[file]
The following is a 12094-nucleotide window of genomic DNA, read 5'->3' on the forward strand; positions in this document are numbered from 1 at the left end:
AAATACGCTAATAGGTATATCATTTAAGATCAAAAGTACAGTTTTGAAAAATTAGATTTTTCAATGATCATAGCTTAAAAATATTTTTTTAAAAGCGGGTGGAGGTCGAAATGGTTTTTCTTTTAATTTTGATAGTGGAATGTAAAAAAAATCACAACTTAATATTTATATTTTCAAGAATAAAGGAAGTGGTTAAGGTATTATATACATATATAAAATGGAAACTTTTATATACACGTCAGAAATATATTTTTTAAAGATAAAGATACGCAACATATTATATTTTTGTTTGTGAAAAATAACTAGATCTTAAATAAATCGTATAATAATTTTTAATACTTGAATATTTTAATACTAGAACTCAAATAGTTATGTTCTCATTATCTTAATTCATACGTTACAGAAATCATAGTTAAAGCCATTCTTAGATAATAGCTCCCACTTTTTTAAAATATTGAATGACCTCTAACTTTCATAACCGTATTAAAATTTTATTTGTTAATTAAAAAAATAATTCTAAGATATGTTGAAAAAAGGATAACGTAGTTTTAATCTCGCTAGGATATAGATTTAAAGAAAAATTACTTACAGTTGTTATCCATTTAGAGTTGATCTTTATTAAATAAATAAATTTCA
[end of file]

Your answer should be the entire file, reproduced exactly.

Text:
The following is a 12094-nucleotide window of genomic DNA, read 5'->3' on the forward strand; positions in this document are numbered from 1 at the left end:
AAATACGCTAATAGGTATATCATTTAAGATCAAAAGTACAGTTTTGAAAAATTAGATTTTTCAATGATCATAGCTTAAAAATATTTTTTTAAAAGCGGGTGGAGGTCGAAATGGTTTTTCTTTTAATTTTGATAGTGGAATGTAAAAAAAATCACAACTTAATATTTATATTTTCAAGAATAAAGGAAGTGGTTAAGGTATTATATACATATATAAAATGGAAACTTTTATATACACGTCAGAAATATATTTTTTAAAGATAAAGATACGCAACATATTATATTTTTGTTTGTGAAAAATAACTAGATCTTAAATAAATCGTATAATAATTTTTAATACTTGAATATTTTAATACTAGAACTCAAATAGTTATGTTCTCATTATCTTAATTCATACGTTACAGAAATCATAGTTAAAGCCATTCTTAGATAATAGCTCCCACTTTTTTAAAATATTGAATGACCTCTAACTTTCATAACCGTATTAAAATTTTATTTGTTAATTAAAAAAATAATTCTAAGATATGTTGAAAAAAGGATAACGTAGTTTTAATCTCGCTAGGATATAGATTTAAAGAAAAATTACTTACAGTTGTTATCCATTTAGAGTTGATCTTTATTAAATAAATAAATTTCA